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said bond was valueless in his hands. The court further found that these bonds were never put in circulation by the State, but that, while they were held by the State in trust for the use of the Agricultural and Mechanical College fund, they were annulled by the constitution of 1879, and their destruction ordered; that the claim made that innocent holders were entitled to exemption from inquiry into the equities between the original parties was wholly inapplicable to these bonds, which never were issued and put in circulation by the State; that there was no equitable estoppel against the State, from the fact that the General Assembly failed to have the bond destroyed as required by the constitution, or from the fact that coupons attached to it were paid from the state funds set apart for the payment of the interest on the state debt; and that the negligence of the General Assembly, the crime of the state treasurer, and the erroneous payment of said coupons could not singly or operating together give validity to the bonds whose nullity had been declared, and whose destruction had been ordered. The court further held that what the plaintiff covenanted to purchase and what defendants covenanted to sell was a legal bond of the State; that there was an implied warranty on their part that the bond belonged to them, and that it was a genuine legally outstanding and negotiable bond of the State; that what the plaintiff received was a bond of no validity; and that "for this error of fact and of law as well regarding the essential quality of the bond sold, and without which plaintiff would not have purchased it, the contract may be rescinded."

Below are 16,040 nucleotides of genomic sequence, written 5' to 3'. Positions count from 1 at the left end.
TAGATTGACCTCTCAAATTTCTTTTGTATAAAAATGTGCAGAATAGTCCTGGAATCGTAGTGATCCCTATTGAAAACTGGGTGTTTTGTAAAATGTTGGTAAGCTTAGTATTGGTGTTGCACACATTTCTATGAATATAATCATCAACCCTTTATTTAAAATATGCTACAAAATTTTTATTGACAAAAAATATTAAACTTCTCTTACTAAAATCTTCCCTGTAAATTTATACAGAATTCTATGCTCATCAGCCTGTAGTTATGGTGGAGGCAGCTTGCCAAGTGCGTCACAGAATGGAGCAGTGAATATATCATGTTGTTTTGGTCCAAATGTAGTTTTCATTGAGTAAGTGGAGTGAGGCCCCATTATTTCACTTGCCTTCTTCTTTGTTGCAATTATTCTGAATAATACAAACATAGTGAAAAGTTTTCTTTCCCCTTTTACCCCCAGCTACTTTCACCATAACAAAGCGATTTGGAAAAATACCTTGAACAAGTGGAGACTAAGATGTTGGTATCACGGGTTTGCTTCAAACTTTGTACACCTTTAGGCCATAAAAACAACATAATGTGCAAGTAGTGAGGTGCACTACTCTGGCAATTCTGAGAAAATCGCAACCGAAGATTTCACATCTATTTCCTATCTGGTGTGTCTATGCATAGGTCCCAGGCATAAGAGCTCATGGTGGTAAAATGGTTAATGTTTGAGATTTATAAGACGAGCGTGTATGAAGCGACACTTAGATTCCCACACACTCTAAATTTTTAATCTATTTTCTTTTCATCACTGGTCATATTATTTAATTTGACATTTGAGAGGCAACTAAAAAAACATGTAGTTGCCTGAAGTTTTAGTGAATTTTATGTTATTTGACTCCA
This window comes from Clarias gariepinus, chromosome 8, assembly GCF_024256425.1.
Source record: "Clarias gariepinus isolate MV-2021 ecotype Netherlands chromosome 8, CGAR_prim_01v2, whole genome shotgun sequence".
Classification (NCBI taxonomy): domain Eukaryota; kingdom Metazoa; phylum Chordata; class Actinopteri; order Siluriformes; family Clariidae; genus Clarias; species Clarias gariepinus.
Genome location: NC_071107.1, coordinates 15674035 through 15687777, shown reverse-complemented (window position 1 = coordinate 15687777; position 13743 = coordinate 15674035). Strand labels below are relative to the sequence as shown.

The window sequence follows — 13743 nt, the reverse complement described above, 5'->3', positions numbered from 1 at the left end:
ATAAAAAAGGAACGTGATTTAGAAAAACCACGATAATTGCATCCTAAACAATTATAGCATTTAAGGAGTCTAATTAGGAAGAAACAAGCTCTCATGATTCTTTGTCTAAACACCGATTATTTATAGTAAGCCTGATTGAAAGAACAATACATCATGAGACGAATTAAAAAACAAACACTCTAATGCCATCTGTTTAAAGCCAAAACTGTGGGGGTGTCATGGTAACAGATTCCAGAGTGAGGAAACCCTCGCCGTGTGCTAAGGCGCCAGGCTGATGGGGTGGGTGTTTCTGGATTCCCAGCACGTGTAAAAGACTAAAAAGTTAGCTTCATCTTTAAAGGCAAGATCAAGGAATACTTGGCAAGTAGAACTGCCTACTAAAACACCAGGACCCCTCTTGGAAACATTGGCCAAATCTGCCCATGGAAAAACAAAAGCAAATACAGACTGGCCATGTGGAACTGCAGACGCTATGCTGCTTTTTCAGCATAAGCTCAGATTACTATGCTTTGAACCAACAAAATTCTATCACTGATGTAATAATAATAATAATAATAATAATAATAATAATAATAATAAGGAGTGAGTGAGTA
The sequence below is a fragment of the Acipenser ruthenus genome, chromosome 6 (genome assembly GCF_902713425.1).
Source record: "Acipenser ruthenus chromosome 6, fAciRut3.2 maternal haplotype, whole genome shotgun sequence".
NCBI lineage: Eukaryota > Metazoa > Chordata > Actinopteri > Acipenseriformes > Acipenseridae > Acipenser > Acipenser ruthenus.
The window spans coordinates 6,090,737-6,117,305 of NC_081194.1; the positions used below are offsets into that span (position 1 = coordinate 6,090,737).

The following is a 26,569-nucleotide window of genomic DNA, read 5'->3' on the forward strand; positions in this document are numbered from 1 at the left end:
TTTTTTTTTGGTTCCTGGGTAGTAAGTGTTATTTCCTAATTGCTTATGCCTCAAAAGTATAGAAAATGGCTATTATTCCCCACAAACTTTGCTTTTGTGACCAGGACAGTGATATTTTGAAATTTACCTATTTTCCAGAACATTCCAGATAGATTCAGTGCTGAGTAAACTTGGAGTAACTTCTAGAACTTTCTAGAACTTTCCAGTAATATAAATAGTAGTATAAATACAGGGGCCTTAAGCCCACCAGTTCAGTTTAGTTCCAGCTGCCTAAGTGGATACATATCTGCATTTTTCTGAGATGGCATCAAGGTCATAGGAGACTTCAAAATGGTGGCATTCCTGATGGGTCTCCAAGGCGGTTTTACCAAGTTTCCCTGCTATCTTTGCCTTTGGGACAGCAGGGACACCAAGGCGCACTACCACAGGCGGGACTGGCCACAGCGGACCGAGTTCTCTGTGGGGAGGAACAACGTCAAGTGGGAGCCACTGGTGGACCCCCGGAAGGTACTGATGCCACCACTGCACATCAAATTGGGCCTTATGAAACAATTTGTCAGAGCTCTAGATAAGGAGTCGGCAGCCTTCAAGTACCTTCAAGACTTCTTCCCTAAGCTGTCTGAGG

It is quite evident from this statement that there was no Federal question involved in the case. The only such question which could possibly have arisen related to the power of the State to annul by constitutional amendment its own obligations; but that could only be raised upon the theory that the obligation had been put in circulation, and that there was a contract on the part of the State to pay the holders. If the bonds were still in possession of the State, (and the court found that they were,) there was no contract to be impaired. The real questions involved were, whether the bonds which
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had been stolen by the former treasurer were valid obligations of the State in the hands of McGehee, the plaintiff; and, secondly, whether the defendant Bier was liable for money received by him upon a consideration which had failed.
In the case of Sage v. Louisiana, 144 U.S. 647, 650, it was said by this court, speaking of this same issue of bonds, that the Supreme Court of Louisiana had decided "that the governor, as the chief executive officer of the State, had no power whatever to deal with those bonds or to dispose of them, except in the precise manner and for the distinct purpose pointed out by the law; and that any act of his in contravention of its provisions in that regard would be void, and could not confer on any person or holder of the bonds a right to recover them or to enforce their liquidation or payment." This decision was held not to have raised a Federal question, and the writ of error was dismissed.
It is true that article 233 did not identify the bonds beyond describing them as "the consolidated bonds of the State for the use of the said fund," (agricultural and mechanical,) but the treasurer, in whose possession they were, could not fail to know what bonds were intended; and whether such bonds, subsequently stolen by him and put in circulation, were, though not identified as belonging to this fund, valid obligations of the State, in the hands of innocent holders, was not a Federal question.
The writ of error will, therefore, be